The fascinating state of Group 1 took another turn thanks to two scoreless matches in Melbourne on Friday, with the split points meaning all sides can still qualify.
Everything remains to be played in Group 1. We take stock of the current state of things.
New Zealand are the only unbeaten team in Group 1 after two matches, and their 89-point margin win over Australia also gave them a big advantage in the Net Run Rate column.
A Net RR of +4.450 is almost as good as an extra point barring a crushing loss in the remaining matches.
Elimination and split points against Afghanistan could still go against the Kiwis, but with the rest of the group taking points from each other, it’s still the Black Caps advantage in the race. to qualifications.
New Zealand’s meeting with Sri Lanka on Saturday could see them take over the group with a win, but defeat would make Group 1 still more of a six-man fight for qualification with two rounds of fixtures remaining.
Australia or England could have taken a big step towards the semi-finals with a victory at the MCG, but Friday’s elimination means they remain level by three points with Ireland, who themselves have was eliminated against Afghanistan.
It looks like the top two could be partly determined by run rate, where after New Zealand it is Sri Lanka and England who currently hold the advantage over the rest of Group 1.
The crushing nature of Australia’s loss to New Zealand in the group opener had put them in a perilous position, not only because of the result but also because of its impact on NRR.
The tournament hosts know they can’t afford to lose another game – two losses aren’t mathematically the limit on a team’s chances of qualifying, but it’s likely to take a lot of fortune to qualify with just three wins in Super 12.
However, the chances of a successful title defense have increased – firstly thanks to victory over Sri Lanka in Perth on Tuesday, particularly thanks to a late flurry from Marcus Stoinis which saw them chase the target with more than three overs remaining, cutting some of that NRR deficit in the process.
And England’s loss to Ireland, as well as the loss between the Australians and the English in Melbourne, means the run rate looks increasingly likely to be a factor.
After three games, they have an NRR of -1.555 – the worst of the group. But, on paper at least, the matches are in Australia’s favour. The final two matches are against the lowest ranked in the group, Afghanistan and Ireland, which theoretically gives Australia an advantage if it comes down to run rate.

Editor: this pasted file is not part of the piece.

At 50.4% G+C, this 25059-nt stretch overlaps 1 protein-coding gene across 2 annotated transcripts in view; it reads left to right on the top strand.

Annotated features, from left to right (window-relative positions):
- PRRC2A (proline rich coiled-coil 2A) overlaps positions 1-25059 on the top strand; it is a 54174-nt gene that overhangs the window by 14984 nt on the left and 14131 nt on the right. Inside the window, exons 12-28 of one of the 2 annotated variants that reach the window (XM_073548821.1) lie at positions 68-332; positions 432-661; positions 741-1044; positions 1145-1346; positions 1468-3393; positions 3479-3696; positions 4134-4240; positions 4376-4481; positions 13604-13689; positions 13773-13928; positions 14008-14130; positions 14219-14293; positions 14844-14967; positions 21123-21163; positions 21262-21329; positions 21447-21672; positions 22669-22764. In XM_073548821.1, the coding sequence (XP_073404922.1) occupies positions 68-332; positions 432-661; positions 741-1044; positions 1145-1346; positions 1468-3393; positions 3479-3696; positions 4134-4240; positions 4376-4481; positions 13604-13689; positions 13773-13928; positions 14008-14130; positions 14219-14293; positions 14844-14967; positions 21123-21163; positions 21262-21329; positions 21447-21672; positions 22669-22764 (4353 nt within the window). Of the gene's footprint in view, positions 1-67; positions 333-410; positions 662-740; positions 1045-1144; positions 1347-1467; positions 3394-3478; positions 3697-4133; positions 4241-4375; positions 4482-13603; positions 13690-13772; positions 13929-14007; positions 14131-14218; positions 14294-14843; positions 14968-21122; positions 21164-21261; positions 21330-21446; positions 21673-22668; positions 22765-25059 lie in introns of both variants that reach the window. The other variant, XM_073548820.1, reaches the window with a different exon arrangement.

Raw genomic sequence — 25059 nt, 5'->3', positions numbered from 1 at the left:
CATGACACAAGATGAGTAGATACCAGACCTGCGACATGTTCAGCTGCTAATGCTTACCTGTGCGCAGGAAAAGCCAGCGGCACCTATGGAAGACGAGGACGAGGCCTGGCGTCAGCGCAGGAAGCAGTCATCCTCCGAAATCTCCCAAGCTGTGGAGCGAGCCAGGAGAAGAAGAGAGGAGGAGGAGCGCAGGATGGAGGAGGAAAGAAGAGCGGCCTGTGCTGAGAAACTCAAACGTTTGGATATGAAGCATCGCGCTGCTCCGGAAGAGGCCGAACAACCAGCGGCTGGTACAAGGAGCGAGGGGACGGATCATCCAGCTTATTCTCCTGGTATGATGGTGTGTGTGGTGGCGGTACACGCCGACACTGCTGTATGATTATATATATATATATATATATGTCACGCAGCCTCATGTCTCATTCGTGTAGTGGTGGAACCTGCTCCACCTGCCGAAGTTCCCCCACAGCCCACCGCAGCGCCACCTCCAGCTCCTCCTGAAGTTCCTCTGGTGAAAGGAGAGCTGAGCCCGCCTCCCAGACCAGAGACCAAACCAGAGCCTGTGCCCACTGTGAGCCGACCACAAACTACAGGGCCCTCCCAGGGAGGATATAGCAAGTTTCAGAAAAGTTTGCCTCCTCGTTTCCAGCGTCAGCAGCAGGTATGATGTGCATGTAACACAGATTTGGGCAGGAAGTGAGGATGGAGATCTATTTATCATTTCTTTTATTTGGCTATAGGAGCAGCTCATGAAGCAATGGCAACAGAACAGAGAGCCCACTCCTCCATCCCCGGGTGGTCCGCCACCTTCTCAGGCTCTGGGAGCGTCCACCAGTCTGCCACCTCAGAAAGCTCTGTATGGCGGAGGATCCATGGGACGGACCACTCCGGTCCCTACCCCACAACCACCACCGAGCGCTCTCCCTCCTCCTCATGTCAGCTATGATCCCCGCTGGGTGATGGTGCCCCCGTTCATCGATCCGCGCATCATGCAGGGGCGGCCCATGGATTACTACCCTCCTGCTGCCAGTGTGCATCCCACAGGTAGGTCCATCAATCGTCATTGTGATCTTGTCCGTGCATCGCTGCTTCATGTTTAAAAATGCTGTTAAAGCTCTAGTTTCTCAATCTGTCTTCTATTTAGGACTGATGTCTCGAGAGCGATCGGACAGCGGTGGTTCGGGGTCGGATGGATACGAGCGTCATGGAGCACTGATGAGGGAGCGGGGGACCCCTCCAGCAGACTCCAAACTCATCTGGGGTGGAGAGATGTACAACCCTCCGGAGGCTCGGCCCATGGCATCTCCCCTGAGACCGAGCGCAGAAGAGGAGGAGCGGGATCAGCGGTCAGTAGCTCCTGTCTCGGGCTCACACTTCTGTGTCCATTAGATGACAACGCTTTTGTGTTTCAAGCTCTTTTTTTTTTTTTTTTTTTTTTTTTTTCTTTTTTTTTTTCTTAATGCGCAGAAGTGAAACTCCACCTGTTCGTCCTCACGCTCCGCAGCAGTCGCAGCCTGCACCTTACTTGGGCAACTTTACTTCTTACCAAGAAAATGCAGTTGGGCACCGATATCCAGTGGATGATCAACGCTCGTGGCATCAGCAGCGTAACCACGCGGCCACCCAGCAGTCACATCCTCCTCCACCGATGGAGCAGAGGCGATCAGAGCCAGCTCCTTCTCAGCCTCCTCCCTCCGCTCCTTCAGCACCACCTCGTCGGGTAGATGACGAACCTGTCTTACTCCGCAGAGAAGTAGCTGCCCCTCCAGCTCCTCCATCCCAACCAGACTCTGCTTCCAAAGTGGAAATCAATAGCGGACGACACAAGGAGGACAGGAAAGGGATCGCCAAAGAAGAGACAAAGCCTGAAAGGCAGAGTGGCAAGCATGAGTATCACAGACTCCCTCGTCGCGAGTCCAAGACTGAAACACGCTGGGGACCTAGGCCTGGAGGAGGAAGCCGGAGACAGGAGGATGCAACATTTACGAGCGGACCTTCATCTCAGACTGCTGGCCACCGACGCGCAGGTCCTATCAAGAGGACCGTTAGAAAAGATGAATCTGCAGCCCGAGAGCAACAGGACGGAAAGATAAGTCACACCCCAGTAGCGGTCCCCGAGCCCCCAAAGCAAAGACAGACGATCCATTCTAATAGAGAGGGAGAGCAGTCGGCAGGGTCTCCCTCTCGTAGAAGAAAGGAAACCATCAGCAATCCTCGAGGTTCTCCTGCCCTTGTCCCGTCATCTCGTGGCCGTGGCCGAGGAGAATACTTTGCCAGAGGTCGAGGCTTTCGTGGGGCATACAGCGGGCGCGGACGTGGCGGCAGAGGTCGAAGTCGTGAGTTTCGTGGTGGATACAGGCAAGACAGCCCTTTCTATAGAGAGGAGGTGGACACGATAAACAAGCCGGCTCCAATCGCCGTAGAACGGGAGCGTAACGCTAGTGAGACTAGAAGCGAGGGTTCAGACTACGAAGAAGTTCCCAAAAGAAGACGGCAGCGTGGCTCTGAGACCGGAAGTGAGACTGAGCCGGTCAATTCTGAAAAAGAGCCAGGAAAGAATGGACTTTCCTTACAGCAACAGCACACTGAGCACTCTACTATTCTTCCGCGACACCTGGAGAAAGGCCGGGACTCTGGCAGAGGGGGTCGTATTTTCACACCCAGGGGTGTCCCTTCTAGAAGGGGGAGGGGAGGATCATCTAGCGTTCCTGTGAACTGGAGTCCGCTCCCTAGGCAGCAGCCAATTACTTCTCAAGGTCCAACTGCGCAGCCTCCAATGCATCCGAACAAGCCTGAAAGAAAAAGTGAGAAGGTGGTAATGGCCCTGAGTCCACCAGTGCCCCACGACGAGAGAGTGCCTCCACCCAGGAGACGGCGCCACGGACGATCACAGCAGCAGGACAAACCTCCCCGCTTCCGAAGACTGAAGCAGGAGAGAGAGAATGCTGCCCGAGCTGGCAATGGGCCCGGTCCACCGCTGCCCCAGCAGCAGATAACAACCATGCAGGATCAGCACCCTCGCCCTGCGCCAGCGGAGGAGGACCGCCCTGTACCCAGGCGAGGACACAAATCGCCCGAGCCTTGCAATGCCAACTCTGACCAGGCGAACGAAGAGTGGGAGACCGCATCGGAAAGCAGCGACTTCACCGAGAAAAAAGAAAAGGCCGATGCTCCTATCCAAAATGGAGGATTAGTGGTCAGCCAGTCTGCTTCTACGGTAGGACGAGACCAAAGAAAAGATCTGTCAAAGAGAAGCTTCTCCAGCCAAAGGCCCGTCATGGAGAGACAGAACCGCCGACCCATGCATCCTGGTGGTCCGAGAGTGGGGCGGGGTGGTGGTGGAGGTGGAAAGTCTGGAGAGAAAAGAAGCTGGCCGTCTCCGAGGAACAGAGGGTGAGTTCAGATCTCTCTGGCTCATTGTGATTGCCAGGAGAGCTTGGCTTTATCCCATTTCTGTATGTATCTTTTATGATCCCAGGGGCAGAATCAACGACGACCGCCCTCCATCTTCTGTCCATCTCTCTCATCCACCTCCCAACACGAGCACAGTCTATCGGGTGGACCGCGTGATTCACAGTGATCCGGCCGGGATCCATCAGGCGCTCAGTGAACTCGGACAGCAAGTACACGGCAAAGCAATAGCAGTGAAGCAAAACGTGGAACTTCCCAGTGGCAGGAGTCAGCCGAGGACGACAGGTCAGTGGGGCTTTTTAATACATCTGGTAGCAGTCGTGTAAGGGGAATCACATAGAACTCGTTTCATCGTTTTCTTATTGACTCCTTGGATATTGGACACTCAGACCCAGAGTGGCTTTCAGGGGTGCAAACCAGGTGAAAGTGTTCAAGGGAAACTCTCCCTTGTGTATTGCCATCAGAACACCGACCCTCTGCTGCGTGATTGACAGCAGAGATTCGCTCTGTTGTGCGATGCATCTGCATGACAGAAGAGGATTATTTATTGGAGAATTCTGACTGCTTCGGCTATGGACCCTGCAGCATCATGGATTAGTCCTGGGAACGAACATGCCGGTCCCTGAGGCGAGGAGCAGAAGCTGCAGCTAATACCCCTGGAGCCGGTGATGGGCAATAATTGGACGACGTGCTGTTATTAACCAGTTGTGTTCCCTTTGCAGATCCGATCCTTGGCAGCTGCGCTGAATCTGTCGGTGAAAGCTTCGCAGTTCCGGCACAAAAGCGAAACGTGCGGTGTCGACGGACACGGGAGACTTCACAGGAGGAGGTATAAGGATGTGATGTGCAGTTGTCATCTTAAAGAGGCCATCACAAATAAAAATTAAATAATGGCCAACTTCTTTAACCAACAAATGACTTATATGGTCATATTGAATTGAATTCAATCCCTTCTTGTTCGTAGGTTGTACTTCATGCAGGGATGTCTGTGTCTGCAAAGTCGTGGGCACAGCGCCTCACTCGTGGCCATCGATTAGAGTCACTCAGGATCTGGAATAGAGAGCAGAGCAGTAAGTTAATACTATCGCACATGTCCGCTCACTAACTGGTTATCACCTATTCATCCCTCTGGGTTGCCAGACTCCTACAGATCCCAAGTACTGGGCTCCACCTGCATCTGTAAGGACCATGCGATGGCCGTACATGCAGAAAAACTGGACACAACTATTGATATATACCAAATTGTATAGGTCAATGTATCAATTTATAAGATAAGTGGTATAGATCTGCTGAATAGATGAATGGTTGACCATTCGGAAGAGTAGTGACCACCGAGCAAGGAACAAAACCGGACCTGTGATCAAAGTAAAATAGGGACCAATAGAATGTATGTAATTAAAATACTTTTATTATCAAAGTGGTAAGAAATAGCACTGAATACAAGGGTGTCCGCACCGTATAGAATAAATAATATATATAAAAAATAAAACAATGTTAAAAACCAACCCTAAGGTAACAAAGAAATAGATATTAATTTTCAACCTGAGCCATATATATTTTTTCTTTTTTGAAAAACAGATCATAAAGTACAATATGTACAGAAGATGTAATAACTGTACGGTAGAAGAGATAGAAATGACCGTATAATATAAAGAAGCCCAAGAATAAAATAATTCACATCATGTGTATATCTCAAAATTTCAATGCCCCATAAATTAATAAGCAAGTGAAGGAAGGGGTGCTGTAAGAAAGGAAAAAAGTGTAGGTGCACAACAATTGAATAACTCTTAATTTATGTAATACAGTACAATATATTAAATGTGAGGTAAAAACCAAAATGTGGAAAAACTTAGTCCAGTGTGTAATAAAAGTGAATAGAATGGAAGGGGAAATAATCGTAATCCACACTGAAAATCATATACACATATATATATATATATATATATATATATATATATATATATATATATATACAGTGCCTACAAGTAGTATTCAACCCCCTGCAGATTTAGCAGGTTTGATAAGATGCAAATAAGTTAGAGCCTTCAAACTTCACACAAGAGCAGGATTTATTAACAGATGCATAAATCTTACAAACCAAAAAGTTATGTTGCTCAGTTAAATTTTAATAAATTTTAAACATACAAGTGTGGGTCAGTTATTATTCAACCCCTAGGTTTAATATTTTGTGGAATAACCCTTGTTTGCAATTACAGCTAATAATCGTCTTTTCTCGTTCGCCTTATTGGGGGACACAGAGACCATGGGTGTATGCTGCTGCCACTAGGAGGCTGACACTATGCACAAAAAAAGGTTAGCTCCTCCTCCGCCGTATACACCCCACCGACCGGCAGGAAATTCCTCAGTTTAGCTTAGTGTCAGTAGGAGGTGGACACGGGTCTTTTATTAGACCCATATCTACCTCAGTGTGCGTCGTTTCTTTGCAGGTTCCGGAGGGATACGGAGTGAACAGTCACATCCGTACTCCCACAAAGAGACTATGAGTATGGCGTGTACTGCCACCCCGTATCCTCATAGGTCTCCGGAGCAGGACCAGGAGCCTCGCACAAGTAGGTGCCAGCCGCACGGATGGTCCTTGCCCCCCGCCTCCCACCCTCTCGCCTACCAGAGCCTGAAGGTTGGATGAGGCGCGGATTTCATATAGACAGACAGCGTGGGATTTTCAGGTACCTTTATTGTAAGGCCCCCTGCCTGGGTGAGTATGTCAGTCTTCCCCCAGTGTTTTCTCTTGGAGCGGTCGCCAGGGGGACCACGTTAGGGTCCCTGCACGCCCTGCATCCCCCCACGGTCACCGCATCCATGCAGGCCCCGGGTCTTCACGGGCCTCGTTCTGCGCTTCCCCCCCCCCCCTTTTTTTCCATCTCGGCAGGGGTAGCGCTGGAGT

Momentum is not in favor of England. A rainy loss to Ireland was followed by a loss to Australia, leaving Jos Buttler’s side struggling in Group 1.
The next meeting with New Zealand is now even more significant. Win that and England can make a real statement heading into the final matchday. Defeat and qualification will be completely out of their control, or potentially completely impossible depending on the results in the meantime.
What England do know is that two big wins in their last two matches, first against the Kiwis and then against Sri Lanka, should be enough to see them through.
It might just come down to race pace, and that’s where the slightly hesitant chase against Afghanistan in England’s opener is now a bit of a problem. With Australia having the theoretically easiest games in the run-in, Buttler and co risk being usurped on goal rate if they don’t win big.
Where England have the advantage in the Net RR conundrum is that their last game is the last in the group. If qualification hopes are still alive at this stage, England will know exactly what they need against Sri Lanka to qualify – a big advantage.
New Zealand v Sri Lanka – Saturday 29 October
The composition of Group 1 will be much clearer by the end of New Zealand’s game against Sri Lanka on Saturday.
The 2022 Asian Cup champions are hoping to upset and finish in the top two of this group. But to do that, they’ll likely need to beat at least one, if not two, of the teams ranked above them in the MRF ICC Men’s T20I Team Rankings.
Sri Lanka are already on the wrong side of the outcome against the tournament hosts and can’t quite afford another defeat.
But in New Zealand, they come up against a formidable force. The 2021 T20 World Cup finalists have a well-rounded offense and a powerful batting unit, as they showed in that big win over Australia earlier in the tournament.
And with their rainy match point in Afghanistan and that superior Net RR, another win for New Zealand would see them take control of the group.
Saturday October 29: New Zealand – Sri Lanka, SCG, Sydney
Monday October 31: Australia v Ireland, The Gabba, Brisbane
Tuesday 01 November: Afghanistan – Sri Lanka, The Gabba, Brisbane
Tuesday 01 November: England – New Zealand, The Gabba, Brisbane
Friday 04 November: Ireland – New Zealand, Adelaide Oval
Friday 04 November: Australia v Afghanistan, Adelaide Oval
Saturday 05 November: Sri Lanka v England, SCG, Sydney